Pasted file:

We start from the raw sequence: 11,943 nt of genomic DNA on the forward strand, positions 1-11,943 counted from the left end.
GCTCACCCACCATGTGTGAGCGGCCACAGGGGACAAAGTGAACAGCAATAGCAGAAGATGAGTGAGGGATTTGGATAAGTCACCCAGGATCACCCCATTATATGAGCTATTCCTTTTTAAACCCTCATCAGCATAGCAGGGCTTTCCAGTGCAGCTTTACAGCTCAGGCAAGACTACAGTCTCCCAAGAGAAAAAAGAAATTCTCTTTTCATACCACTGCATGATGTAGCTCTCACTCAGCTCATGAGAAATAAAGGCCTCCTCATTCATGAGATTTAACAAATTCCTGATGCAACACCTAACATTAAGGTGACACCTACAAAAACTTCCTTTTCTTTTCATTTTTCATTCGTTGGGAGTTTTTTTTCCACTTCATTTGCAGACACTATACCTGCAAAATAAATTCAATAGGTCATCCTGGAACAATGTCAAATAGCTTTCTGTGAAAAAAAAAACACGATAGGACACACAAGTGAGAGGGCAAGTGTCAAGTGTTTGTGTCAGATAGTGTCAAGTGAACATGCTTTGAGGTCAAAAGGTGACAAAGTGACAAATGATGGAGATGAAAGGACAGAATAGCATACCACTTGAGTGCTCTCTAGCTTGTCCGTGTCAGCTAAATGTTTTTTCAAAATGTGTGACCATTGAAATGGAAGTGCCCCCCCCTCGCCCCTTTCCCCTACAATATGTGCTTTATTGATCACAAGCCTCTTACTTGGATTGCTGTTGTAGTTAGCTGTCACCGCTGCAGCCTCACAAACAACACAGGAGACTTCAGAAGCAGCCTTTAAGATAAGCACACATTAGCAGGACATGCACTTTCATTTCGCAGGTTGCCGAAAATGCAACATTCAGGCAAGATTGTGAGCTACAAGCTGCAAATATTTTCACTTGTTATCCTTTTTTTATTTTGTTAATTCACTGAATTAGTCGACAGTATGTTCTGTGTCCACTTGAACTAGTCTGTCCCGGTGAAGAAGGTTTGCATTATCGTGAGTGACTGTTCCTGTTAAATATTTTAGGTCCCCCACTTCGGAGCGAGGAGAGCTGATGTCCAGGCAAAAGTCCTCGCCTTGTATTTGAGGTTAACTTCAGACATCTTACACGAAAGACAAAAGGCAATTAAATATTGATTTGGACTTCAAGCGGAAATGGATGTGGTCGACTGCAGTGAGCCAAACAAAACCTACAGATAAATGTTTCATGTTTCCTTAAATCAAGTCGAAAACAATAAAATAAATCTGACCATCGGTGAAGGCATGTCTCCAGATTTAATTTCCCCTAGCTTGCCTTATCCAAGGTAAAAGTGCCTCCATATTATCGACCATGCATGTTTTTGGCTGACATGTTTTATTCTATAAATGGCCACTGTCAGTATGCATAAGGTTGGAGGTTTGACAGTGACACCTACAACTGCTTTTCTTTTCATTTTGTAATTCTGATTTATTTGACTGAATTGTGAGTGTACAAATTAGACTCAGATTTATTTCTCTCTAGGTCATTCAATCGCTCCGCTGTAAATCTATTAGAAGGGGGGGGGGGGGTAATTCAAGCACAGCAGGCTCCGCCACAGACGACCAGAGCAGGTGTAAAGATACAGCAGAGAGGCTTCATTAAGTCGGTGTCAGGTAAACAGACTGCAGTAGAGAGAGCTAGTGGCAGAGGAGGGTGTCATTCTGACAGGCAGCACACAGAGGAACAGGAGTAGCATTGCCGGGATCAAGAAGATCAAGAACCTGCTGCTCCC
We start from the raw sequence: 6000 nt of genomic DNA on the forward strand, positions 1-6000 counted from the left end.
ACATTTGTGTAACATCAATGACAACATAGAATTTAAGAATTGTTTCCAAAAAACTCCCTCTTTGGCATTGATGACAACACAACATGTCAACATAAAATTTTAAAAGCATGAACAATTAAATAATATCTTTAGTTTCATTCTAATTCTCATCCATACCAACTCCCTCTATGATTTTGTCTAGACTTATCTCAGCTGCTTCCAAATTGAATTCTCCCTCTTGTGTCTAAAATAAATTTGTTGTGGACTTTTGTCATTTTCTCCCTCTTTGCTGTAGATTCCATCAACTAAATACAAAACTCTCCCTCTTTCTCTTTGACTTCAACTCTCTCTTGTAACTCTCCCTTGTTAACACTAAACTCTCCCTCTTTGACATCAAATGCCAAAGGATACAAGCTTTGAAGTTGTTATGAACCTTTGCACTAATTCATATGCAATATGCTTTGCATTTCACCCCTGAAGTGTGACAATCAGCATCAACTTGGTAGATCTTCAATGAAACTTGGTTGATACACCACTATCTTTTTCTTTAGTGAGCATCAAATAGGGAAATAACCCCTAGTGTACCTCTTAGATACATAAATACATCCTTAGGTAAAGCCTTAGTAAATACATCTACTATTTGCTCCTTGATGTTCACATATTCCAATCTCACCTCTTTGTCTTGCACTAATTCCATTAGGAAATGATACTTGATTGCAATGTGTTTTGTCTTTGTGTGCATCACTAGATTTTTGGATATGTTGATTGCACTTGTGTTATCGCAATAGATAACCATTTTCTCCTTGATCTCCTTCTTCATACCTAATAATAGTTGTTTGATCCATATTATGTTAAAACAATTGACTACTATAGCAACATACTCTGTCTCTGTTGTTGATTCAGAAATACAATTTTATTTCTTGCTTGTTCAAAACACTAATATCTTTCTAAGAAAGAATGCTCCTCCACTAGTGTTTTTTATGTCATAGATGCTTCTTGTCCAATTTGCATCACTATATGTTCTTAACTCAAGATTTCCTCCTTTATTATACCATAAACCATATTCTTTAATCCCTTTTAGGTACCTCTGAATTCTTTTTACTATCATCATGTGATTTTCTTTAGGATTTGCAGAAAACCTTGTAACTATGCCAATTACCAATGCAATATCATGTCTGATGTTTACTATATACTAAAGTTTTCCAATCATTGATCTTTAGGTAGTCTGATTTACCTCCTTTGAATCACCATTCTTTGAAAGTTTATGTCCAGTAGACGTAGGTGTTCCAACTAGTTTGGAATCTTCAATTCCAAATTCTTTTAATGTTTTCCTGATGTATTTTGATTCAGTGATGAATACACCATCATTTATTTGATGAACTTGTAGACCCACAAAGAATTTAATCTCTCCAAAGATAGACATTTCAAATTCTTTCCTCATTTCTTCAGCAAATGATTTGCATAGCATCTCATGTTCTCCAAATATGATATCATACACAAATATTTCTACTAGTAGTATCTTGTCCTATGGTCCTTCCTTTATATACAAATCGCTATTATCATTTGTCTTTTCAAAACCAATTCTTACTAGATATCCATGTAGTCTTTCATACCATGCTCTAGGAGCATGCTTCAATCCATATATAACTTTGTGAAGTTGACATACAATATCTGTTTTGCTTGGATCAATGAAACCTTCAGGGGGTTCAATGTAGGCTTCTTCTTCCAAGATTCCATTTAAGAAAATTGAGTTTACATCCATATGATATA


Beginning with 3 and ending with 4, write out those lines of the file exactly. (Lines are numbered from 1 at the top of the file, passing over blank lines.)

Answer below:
We start from the raw sequence: 6000 nt of genomic DNA on the forward strand, positions 1-6000 counted from the left end.
ACATTTGTGTAACATCAATGACAACATAGAATTTAAGAATTGTTTCCAAAAAACTCCCTCTTTGGCATTGATGACAACACAACATGTCAACATAAAATTTTAAAAGCATGAACAATTAAATAATATCTTTAGTTTCATTCTAATTCTCATCCATACCAACTCCCTCTATGATTTTGTCTAGACTTATCTCAGCTGCTTCCAAATTGAATTCTCCCTCTTGTGTCTAAAATAAATTTGTTGTGGACTTTTGTCATTTTCTCCCTCTTTGCTGTAGATTCCATCAACTAAATACAAAACTCTCCCTCTTTCTCTTTGACTTCAACTCTCTCTTGTAACTCTCCCTTGTTAACACTAAACTCTCCCTCTTTGACATCAAATGCCAAAGGATACAAGCTTTGAAGTTGTTATGAACCTTTGCACTAATTCATATGCAATATGCTTTGCATTTCACCCCTGAAGTGTGACAATCAGCATCAACTTGGTAGATCTTCAATGAAACTTGGTTGATACACCACTATCTTTTTCTTTAGTGAGCATCAAATAGGGAAATAACCCCTAGTGTACCTCTTAGATACATAAATACATCCTTAGGTAAAGCCTTAGTAAATACATCTACTATTTGCTCCTTGATGTTCACATATTCCAATCTCACCTCTTTGTCTTGCACTAATTCCATTAGGAAATGATACTTGATTGCAATGTGTTTTGTCTTTGTGTGCATCACTAGATTTTTGGATATGTTGATTGCACTTGTGTTATCGCAATAGATAACCATTTTCTCCTTGATCTCCTTCTTCATACCTAATAATAGTTGTTTGATCCATATTATGTTAAAACAATTGACTACTATAGCAACATACTCTGTCTCTGTTGTTGATTCAGAAATACAATTTTATTTCTTGCTTGTTCAAAACACTAATATCTTTCTAAGAAAGAATGCTCCTCCACTAGTGTTTTTTATGTCATAGATGCTTCTTGTCCAATTTGCATCACTATATGTTCTTAACTCAAGATTTCCTCCTTTATTATACCATAAACCATATTCTTTAATCCCTTTTAGGTACCTCTGAATTCTTTTTACTATCATCATGTGATTTTCTTTAGGATTTGCAGAAAACCTTGTAACTATGCCAATTACCAATGCAATATCATGTCTGATGTTTACTATATACTAAAGTTTTCCAATCATTGATCTTTAGGTAGTCTGATTTACCTCCTTTGAATCACCATTCTTTGAAAGTTTATGTCCAGTAGACGTAGGTGTTCCAACTAGTTTGGAATCTTCAATTCCAAATTCTTTTAATGTTTTCCTGATGTATTTTGATTCAGTGATGAATACACCATCATTTATTTGATGAACTTGTAGACCCACAAAGAATTTAATCTCTCCAAAGATAGACATTTCAAATTCTTTCCTCATTTCTTCAGCAAATGATTTGCATAGCATCTCATGTTCTCCAAATATGATATCATACACAAATATTTCTACTAGTAGTATCTTGTCCTATGGTCCTTCCTTTATATACAAATCGCTATTATCATTTGTCTTTTCAAAACCAATTCTTACTAGATATCCATGTAGTCTTTCATACCATGCTCTAGGAGCATGCTTCAATCCATATATAACTTTGTGAAGTTGACATACAATATCTGTTTTGCTTGGATCAATGAAACCTTCAGGGGGTTCAATGTAGGCTTCTTCTTCCAAGATTCCATTTAAGAAAATTGAGTTTACATCCATATGATATA